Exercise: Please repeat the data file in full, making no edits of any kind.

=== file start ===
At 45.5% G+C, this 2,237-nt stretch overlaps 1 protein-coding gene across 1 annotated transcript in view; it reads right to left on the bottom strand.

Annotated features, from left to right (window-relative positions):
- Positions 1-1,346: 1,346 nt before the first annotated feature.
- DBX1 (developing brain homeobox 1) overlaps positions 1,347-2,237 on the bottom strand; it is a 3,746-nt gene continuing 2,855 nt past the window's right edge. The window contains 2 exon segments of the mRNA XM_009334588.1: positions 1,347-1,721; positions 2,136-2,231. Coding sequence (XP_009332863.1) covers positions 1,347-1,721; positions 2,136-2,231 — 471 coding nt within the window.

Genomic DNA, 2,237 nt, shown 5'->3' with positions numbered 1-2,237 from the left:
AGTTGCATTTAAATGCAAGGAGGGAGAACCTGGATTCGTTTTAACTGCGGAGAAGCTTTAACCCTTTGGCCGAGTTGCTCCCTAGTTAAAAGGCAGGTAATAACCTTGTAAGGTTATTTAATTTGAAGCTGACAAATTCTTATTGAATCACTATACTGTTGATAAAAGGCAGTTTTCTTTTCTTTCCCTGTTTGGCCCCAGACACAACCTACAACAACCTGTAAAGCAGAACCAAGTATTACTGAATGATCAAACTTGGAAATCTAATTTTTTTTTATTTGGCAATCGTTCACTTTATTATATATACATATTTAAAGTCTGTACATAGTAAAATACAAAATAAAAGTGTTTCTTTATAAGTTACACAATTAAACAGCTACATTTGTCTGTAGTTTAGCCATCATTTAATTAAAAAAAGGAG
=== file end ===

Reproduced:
At 45.5% G+C, this 2,237-nt stretch overlaps 1 protein-coding gene across 1 annotated transcript in view; it reads right to left on the bottom strand.

Annotated features, from left to right (window-relative positions):
- Positions 1-1,346: 1,346 nt before the first annotated feature.
- DBX1 (developing brain homeobox 1) overlaps positions 1,347-2,237 on the bottom strand; it is a 3,746-nt gene continuing 2,855 nt past the window's right edge. The window contains 2 exon segments of the mRNA XM_009334588.1: positions 1,347-1,721; positions 2,136-2,231. Coding sequence (XP_009332863.1) covers positions 1,347-1,721; positions 2,136-2,231 — 471 coding nt within the window.

Genomic DNA, 2,237 nt, shown 5'->3' with positions numbered 1-2,237 from the left:
AGTTGCATTTAAATGCAAGGAGGGAGAACCTGGATTCGTTTTAACTGCGGAGAAGCTTTAACCCTTTGGCCGAGTTGCTCCCTAGTTAAAAGGCAGGTAATAACCTTGTAAGGTTATTTAATTTGAAGCTGACAAATTCTTATTGAATCACTATACTGTTGATAAAAGGCAGTTTTCTTTTCTTTCCCTGTTTGGCCCCAGACACAACCTACAACAACCTGTAAAGCAGAACCAAGTATTACTGAATGATCAAACTTGGAAATCTAATTTTTTTTTATTTGGCAATCGTTCACTTTATTATATATACATATTTAAAGTCTGTACATAGTAAAATACAAAATAAAAGTGTTTCTTTATAAGTTACACAATTAAACAGCTACATTTGTCTGTAGTTTAGCCATCATTTAATTAAAAAAAGGAG